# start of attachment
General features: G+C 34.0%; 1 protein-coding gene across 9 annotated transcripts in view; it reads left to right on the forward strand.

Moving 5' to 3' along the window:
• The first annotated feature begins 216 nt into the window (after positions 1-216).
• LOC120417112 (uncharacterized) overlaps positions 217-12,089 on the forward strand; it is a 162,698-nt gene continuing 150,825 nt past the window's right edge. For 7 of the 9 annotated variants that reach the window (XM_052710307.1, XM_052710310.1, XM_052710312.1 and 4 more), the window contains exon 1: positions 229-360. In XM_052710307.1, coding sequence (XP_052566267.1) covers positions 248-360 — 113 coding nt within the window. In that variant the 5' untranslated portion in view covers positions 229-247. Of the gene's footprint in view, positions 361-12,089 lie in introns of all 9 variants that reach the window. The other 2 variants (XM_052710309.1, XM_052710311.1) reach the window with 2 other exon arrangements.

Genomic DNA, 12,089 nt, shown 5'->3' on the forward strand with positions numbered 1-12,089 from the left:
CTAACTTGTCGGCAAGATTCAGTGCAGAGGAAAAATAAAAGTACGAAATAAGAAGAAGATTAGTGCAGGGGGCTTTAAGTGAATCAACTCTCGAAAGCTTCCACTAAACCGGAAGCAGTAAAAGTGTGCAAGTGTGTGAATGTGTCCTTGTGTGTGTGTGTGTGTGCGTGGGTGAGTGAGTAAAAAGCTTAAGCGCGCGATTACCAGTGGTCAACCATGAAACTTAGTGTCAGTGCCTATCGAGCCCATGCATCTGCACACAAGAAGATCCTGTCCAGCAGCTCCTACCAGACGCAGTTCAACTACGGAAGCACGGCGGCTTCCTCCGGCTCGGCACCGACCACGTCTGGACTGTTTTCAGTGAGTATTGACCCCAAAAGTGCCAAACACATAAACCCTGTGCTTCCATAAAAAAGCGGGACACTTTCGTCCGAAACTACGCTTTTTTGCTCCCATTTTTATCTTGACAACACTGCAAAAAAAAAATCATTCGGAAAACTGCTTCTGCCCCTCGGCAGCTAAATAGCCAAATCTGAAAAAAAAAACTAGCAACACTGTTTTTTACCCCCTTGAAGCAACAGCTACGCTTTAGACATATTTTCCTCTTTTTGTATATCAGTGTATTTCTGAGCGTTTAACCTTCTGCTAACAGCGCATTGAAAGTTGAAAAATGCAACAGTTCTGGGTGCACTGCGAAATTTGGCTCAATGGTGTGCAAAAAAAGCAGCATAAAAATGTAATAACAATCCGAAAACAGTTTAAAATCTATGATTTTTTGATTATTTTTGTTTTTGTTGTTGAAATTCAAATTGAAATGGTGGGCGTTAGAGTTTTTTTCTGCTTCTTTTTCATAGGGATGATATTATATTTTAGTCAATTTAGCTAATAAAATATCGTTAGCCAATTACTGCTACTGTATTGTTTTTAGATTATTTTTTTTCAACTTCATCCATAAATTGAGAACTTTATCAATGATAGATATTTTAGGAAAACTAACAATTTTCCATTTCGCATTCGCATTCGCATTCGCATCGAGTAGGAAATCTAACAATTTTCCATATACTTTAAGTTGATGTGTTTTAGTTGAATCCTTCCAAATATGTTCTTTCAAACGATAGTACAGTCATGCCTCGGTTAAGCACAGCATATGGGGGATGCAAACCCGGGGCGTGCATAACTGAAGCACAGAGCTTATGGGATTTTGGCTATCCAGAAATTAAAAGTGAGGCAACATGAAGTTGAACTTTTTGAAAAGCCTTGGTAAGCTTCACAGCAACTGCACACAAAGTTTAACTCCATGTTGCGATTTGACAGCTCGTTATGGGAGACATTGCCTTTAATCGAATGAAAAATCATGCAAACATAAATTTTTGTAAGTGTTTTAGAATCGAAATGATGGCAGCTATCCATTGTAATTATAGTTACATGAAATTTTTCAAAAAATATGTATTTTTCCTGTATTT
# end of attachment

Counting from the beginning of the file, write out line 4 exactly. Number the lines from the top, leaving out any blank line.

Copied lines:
• LOC120417112 (uncharacterized) overlaps positions 217-12,089 on the forward strand; it is a 162,698-nt gene continuing 150,825 nt past the window's right edge. For 7 of the 9 annotated variants that reach the window (XM_052710307.1, XM_052710310.1, XM_052710312.1 and 4 more), the window contains exon 1: positions 229-360. In XM_052710307.1, coding sequence (XP_052566267.1) covers positions 248-360 — 113 coding nt within the window. In that variant the 5' untranslated portion in view covers positions 229-247. Of the gene's footprint in view, positions 361-12,089 lie in introns of all 9 variants that reach the window. The other 2 variants (XM_052710309.1, XM_052710311.1) reach the window with 2 other exon arrangements.